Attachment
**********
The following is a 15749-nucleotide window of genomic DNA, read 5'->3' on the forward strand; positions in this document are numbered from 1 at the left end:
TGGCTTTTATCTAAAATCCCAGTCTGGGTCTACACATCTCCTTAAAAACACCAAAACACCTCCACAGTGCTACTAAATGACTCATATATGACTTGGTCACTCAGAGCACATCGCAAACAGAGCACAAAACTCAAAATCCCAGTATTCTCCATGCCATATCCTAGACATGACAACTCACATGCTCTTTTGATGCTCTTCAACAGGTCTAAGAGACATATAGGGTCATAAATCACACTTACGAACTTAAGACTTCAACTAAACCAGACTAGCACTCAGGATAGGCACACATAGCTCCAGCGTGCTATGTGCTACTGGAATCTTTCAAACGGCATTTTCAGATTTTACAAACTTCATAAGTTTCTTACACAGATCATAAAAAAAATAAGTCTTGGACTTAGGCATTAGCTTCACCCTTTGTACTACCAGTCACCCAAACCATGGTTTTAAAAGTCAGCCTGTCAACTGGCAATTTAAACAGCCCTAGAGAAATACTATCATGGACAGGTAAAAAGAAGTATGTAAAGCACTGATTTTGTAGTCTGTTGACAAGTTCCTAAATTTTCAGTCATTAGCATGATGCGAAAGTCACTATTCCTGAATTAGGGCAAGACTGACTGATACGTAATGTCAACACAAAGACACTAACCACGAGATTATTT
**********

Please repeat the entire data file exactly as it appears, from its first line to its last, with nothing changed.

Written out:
The following is a 15749-nucleotide window of genomic DNA, read 5'->3' on the forward strand; positions in this document are numbered from 1 at the left end:
TGGCTTTTATCTAAAATCCCAGTCTGGGTCTACACATCTCCTTAAAAACACCAAAACACCTCCACAGTGCTACTAAATGACTCATATATGACTTGGTCACTCAGAGCACATCGCAAACAGAGCACAAAACTCAAAATCCCAGTATTCTCCATGCCATATCCTAGACATGACAACTCACATGCTCTTTTGATGCTCTTCAACAGGTCTAAGAGACATATAGGGTCATAAATCACACTTACGAACTTAAGACTTCAACTAAACCAGACTAGCACTCAGGATAGGCACACATAGCTCCAGCGTGCTATGTGCTACTGGAATCTTTCAAACGGCATTTTCAGATTTTACAAACTTCATAAGTTTCTTACACAGATCATAAAAAAAATAAGTCTTGGACTTAGGCATTAGCTTCACCCTTTGTACTACCAGTCACCCAAACCATGGTTTTAAAAGTCAGCCTGTCAACTGGCAATTTAAACAGCCCTAGAGAAATACTATCATGGACAGGTAAAAAGAAGTATGTAAAGCACTGATTTTGTAGTCTGTTGACAAGTTCCTAAATTTTCAGTCATTAGCATGATGCGAAAGTCACTATTCCTGAATTAGGGCAAGACTGACTGATACGTAATGTCAACACAAAGACACTAACCACGAGATTATTT